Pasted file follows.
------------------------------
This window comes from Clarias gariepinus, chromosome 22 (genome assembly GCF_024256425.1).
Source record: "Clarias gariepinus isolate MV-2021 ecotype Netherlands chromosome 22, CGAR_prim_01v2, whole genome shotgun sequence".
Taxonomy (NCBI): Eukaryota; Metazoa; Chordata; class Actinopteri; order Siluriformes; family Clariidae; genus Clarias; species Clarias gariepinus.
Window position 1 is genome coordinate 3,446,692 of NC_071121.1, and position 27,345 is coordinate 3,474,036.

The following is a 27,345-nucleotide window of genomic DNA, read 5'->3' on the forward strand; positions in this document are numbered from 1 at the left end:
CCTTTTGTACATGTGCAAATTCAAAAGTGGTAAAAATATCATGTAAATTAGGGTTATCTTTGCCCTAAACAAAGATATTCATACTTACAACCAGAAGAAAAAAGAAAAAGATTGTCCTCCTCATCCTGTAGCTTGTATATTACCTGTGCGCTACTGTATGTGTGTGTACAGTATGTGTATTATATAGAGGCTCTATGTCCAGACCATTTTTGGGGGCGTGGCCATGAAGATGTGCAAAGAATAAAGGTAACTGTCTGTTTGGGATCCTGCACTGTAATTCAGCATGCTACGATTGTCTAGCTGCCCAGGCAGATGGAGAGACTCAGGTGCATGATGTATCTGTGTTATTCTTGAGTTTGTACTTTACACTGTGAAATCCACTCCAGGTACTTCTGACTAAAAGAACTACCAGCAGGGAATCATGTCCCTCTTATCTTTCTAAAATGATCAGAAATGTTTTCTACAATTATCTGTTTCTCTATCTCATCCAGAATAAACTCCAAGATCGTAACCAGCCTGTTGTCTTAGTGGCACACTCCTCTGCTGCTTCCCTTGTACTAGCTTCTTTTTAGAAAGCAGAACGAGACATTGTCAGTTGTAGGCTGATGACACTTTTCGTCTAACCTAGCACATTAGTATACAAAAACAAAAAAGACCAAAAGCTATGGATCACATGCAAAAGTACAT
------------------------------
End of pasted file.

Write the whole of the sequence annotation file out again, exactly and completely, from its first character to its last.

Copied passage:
This window comes from Clarias gariepinus, chromosome 22 (genome assembly GCF_024256425.1).
Source record: "Clarias gariepinus isolate MV-2021 ecotype Netherlands chromosome 22, CGAR_prim_01v2, whole genome shotgun sequence".
Taxonomy (NCBI): Eukaryota; Metazoa; Chordata; class Actinopteri; order Siluriformes; family Clariidae; genus Clarias; species Clarias gariepinus.
Window position 1 is genome coordinate 3,446,692 of NC_071121.1, and position 27,345 is coordinate 3,474,036.

The following is a 27,345-nucleotide window of genomic DNA, read 5'->3' on the forward strand; positions in this document are numbered from 1 at the left end:
CCTTTTGTACATGTGCAAATTCAAAAGTGGTAAAAATATCATGTAAATTAGGGTTATCTTTGCCCTAAACAAAGATATTCATACTTACAACCAGAAGAAAAAAGAAAAAGATTGTCCTCCTCATCCTGTAGCTTGTATATTACCTGTGCGCTACTGTATGTGTGTGTACAGTATGTGTATTATATAGAGGCTCTATGTCCAGACCATTTTTGGGGGCGTGGCCATGAAGATGTGCAAAGAATAAAGGTAACTGTCTGTTTGGGATCCTGCACTGTAATTCAGCATGCTACGATTGTCTAGCTGCCCAGGCAGATGGAGAGACTCAGGTGCATGATGTATCTGTGTTATTCTTGAGTTTGTACTTTACACTGTGAAATCCACTCCAGGTACTTCTGACTAAAAGAACTACCAGCAGGGAATCATGTCCCTCTTATCTTTCTAAAATGATCAGAAATGTTTTCTACAATTATCTGTTTCTCTATCTCATCCAGAATAAACTCCAAGATCGTAACCAGCCTGTTGTCTTAGTGGCACACTCCTCTGCTGCTTCCCTTGTACTAGCTTCTTTTTAGAAAGCAGAACGAGACATTGTCAGTTGTAGGCTGATGACACTTTTCGTCTAACCTAGCACATTAGTATACAAAAACAAAAAAGACCAAAAGCTATGGATCACATGCAAAAGTACAT